Issue Resonates Nationally —
GE Strike Makes Its Point
SENDING A MESSAGE TO GE: Some 20,000 union
workers employed by the General Electric Co. hit the picket lines on Tuesday and Wednesday, January 14 and 15, to protest GE's
decision to shift more health care costs onto the backs of its employees. Pictured above are UE members in Erie, PA (top photo and
second row, right), Hudson Falls, NY (second row, left photos), and Ontario, California (bottom). The strike was conducted by
both UE and the IUE/CWA.
UE members in locals from New England to California have successfully completed the first national strike against General
Electric in 33 years.
Responding to the Company's medical cost shifting in its Health Care Preferred (HCP) "managed care" insurance
plan, in which about three quarters of GE workers are enrolled, UE members stopped work on January 14 and 15, at 16 different
bargaining units across the country. They were joined by members of the IUE/CWA, the only other union with a national contract in the GE
chain. Altogether nearly 20,000 GE workers were on strike.
GE had announced its intent to increase substantially the costs to members and pre-65 retirees enrolled in HCP for
prescription drugs, medical specialists, and emergency room care, as well as introducing for the first time a co-pay for in-hospital
admissions. A contract provision allows the company to seek such mid-contract increases in HCP but GE had never invoked it until 2002.
When negotiations came to impasse last July, GE announced its intent to effect the increases on January 1, 2003. This
despite the fact that the entire UE-GE National Agreement is up for negotiation this year with an expiration date of June 15.
UE-GE Conference Board delegates had rejected the GE's proposed takeaways in a meeting last summer. When the Conference
Board reconvened in December delegates unanimously resolved to take strike action after the first of the year (see: UE Sets Date for National Strike Against GE). UE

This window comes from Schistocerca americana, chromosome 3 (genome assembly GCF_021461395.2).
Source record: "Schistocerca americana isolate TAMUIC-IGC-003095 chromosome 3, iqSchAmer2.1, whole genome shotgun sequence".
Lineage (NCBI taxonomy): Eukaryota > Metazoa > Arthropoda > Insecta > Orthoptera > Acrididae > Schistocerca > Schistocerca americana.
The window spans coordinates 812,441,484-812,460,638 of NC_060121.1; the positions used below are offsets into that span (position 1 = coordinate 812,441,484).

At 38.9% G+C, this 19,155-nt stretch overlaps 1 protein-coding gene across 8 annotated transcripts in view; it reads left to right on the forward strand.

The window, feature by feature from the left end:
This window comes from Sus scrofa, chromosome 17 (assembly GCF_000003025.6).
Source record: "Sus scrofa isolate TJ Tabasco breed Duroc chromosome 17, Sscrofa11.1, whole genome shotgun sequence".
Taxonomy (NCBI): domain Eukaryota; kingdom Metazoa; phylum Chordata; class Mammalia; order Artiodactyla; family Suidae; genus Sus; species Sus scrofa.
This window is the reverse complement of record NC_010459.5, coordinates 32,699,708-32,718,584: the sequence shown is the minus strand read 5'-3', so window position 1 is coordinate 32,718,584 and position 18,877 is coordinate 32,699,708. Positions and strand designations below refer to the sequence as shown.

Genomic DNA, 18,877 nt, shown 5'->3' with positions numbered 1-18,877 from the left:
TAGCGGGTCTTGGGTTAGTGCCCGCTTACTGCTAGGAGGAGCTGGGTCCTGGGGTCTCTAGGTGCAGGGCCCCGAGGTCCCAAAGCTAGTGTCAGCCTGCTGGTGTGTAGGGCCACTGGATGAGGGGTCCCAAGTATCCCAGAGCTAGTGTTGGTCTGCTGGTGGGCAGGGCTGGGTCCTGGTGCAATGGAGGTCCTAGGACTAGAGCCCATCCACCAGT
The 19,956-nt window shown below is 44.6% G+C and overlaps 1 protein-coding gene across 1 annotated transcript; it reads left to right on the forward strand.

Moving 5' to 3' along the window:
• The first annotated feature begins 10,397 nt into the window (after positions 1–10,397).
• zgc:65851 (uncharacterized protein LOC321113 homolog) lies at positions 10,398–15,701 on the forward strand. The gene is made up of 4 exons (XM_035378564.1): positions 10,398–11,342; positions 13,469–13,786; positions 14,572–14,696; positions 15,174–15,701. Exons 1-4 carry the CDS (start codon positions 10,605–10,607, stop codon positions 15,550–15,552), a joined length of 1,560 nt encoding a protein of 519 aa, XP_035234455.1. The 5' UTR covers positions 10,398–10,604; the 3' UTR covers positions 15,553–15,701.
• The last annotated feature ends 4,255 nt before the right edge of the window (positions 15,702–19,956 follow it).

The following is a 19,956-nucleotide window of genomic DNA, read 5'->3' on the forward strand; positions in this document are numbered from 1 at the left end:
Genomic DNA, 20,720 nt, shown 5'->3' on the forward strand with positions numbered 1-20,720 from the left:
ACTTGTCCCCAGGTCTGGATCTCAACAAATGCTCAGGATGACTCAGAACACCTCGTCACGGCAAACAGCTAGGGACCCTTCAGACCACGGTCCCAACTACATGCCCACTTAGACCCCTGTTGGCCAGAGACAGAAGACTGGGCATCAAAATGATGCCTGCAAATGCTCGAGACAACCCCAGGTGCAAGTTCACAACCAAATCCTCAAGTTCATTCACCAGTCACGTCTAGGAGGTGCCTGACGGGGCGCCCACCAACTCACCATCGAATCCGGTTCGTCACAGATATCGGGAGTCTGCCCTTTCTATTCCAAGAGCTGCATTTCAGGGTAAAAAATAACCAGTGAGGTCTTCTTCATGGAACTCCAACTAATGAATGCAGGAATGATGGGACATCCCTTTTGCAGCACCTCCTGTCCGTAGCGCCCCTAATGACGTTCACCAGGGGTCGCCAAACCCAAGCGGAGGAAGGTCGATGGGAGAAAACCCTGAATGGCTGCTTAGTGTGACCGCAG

members endorsed strike action in overwhelming numbers, and in many cases braved freezing temperatures and snowy conditions to man picket
lines over the two-day period (see: GE Strike:
'Impressive Display of Solidarity and Resolve').
The strike received a tidal wave of national publicity, serving as front page news in dozens of newspapers. The action was
extensively covered on television and radio as well. With virtually every union contract negotiation marked by employer attempts at
insurance cost shifting, and with GE set to report record net profits of about $15 Billion for 2002, the resistance of GE workers to the
company's attack resonated nationally.
The union did not expect that the two-day strike would result in GE canceling the increases. Rather as General President
John Hovis noted, "the strike is intended to demonstrate the membership's opposition to GE's cost shifting, to exact a price from GE
for its action, and to mobilize resistance to GE's stated intention to seek additional cost shifting in contract negotiations to be held
later this year." Reports from the various GE work sites confirm that the strike was successful on all of these counts.
The strike was marred by the tragic death of IUE/CWA member Kjeston Michelle Rodgers, a 40-year old single mother of
three, who was accidentally hit by a police car while picketing at GE's Appliance Park in Louisville, KY. Upon learning of the tragedy,
many Local 506 and Local 618 picketers at the GE locomotive works in Erie put on yellow ribbons in tribute to Rodgers.